How can there be transcendence of the ego when all you see around you are faces of politicians plastered everywhere announcing to all and sundry what they think they have accomplished? There’s so many of these faces (http://www.mindanews.com/mindaviews/2012/12/04/the-voice-why-peace-campaigns-didnt-work/) all around no one could really tell what they were there for other than pollution. Bayots can only raise their eyebrows toward a fellow government man who does not want to have his name and face splashed in every government project and property. (EPAL – a person who strongly believes his face and name is loved by everyone else except others)
Funny that while I’m in the middle of writing this article, a survey (na naman???) comes up showing Duterte to have a macho vote. (http://news.abs-cbn.com/halalan2016/video/nation/03/16/16/pulse-asia-survey-shows-duterte-has-macho-vote)
Labeling it as a macho vote is I think a sneaky way of an elite-controlled TV network to divide public opinion once more in another angle. Macho ha. Makita na nato karon kinsa tong mga bayot.
The analyst in the news says that maybe people no longer wanted a woman president, among other reasons. She also says that it could also mean that Duterte is the embodiment of willfulness and decisiveness.
Oh, so men deeply identify themselves with willfulness and decisiveness. Thing is, they are not in government. Or if they are, those who have lost their masculinity are in the decision-making positions. Or – did they lose their masculinity when they joined the ranks of the decision makers?
Of course Duterte is macho: he smoked, drank, rode bikes, drove inexpensive (sometimes badass vehicles like a taxi, yes?), flew light aircraft, loved guns, shot lawbreakers, read tons of books, knew the law, taught the law, didn’t mince words – maginoo pero medyo bastos. (In Bisaya, bastos can either mean lewd or foul-mouthed. Duterte fits into the second definition)
He is also masculine. He did not need any imaging stylist to be groomed and photographed, to be made to reply to media questions like a movie actor. He was not lured to the trappings of power (houses, cars, businesses, high-society functions, travels) and had that character strong enough to live within his means. Many bayots in government transacted businesses from their own budgets to provide shopping money to their wives, send their progeny to expensive schools here and abroad, and bask in money that could have fed and educated countless other children.
Beneath Duterte’s Binisayȃ is his good command of the English language that nobody would really want to make the mistake of lashing incomprehensible adjectives towards him.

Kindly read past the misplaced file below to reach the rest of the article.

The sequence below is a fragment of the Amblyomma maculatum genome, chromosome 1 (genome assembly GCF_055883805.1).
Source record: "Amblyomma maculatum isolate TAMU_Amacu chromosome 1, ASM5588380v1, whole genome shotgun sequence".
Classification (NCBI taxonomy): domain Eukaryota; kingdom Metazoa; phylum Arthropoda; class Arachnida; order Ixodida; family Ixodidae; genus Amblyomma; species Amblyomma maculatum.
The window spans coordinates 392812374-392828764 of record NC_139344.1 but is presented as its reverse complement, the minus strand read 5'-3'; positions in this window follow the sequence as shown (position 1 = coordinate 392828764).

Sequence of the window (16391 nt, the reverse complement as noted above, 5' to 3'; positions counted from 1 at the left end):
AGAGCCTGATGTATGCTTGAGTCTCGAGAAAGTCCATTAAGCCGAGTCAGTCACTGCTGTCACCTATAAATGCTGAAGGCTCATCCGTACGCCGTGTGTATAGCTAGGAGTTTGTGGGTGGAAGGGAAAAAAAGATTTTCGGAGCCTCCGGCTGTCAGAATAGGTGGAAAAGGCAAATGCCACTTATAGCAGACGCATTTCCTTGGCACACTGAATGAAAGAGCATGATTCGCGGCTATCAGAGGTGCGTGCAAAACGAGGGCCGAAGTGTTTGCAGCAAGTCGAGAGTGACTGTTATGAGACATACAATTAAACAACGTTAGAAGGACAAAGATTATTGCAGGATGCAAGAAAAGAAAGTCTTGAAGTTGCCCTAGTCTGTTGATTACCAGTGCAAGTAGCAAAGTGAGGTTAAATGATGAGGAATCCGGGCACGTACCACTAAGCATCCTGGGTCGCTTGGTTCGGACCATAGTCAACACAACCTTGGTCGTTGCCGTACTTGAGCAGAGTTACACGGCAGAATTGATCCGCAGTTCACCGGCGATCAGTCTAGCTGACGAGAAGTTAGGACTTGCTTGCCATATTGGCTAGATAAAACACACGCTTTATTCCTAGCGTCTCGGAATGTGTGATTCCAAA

While the macho traits must have made him attractive to men, the masculine traits, I’d like to believe, made him very attractive to women which makes him a contradiction in more ways than one. What woman indeed, cannot love a man who takes good care of women? What woman indeed, would not love a man na walang arte? Be it known that yeah, women honor this type of man, also known as the honorary woman.
Those who can’t stand his personality perceive his having had women in his life as womanizing. I remember a conversation between two women where one woman despised Duterte for having had many relationships with women. The other one quipped, “You are looking for a president, not a husband! Cmon…”
Whatever his flaws, he put to good use. When he saw how smoking affected one’s health by getting sick himself, he banned smoking in public. As a night owl he saw how the underground world operated so he set curfews. He made parents responsible for their own children (ang ginikanan ang presohon kung madakpan sa gawas sa balay ang ilang mga anak inig ka gabii). By imposing a curfew on alcoholic drinks he actually looked after the welfare of ordinary people who have to work nights. Really now, how can one yuppie be productive at work during the day after drinking till dawn? If this can’t be called taking collective care of families and human resources I wonder what it is.
Duterte used his love for guns (if that is indeed a flaw) for eradicating criminals and the public felt safer. Who now, among the presidential candidates actually knows police operations, procedures, rules of engagement and face criminals in a running gun battle? Some people mouth extrajudicial killings and due process like they can melt druglords and kidnappers with their intellectual sophistication.